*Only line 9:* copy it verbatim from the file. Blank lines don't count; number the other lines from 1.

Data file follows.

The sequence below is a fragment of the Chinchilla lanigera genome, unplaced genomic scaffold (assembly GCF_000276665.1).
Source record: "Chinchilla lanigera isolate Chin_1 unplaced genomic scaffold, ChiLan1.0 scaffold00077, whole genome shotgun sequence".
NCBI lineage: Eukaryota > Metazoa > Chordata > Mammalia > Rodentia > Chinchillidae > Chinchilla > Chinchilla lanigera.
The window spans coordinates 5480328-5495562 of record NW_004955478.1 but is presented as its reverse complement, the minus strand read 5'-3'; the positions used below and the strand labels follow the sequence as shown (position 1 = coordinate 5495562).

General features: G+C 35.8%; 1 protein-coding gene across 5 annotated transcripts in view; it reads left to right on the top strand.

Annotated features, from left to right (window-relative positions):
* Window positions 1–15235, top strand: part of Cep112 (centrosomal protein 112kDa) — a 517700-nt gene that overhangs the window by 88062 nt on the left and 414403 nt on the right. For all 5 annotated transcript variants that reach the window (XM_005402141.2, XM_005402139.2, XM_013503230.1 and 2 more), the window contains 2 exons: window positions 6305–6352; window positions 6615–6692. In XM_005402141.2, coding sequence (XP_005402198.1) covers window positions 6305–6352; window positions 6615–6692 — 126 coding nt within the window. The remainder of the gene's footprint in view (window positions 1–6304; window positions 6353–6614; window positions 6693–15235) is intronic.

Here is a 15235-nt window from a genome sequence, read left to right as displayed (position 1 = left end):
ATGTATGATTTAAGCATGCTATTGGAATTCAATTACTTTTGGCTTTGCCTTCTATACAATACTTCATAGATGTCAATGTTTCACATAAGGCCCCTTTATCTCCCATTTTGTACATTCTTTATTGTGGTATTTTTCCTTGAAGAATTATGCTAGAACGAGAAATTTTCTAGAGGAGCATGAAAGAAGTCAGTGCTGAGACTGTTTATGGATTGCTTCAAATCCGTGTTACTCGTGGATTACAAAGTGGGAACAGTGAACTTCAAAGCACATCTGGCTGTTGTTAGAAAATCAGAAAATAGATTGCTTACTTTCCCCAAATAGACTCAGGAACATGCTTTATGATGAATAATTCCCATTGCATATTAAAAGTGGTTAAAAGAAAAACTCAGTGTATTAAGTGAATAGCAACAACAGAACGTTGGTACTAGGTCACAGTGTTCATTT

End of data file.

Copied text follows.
ATGTATGATTTAAGCATGCTATTGGAATTCAATTACTTTTGGCTTTGCCTTCTATACAATACTTCATAGATGTCAATGTTTCACATAAGGCCCCTTTATCTCCCATTTTGTACATTCTTTATTGTGGTATTTTTCCTTGAAGAATTATGCTAGAACGAGAAATTTTCTAGAGGAGCATGAAAGAAGTCAGTGCTGAGACTGTTTATGGATTGCTTCAAATCCGTGTTACTCGTGGATTACAAAGTGGGAACAGTGAACTTCAAAGCACATCTGGCTGTTGTTAGAAAATCAGAAAATAGATTGCTTACTTTCCCCAAATAGACTCAGGAACATGCTTTATGATGAATAATTCCCATTGCATATTAAAAGTGGTTAAAAGAAAAACTCAGTGTATTAAGTGAATAGCAACAACAGAACGTTGGTACTAGGTCACAGTGTTCATTT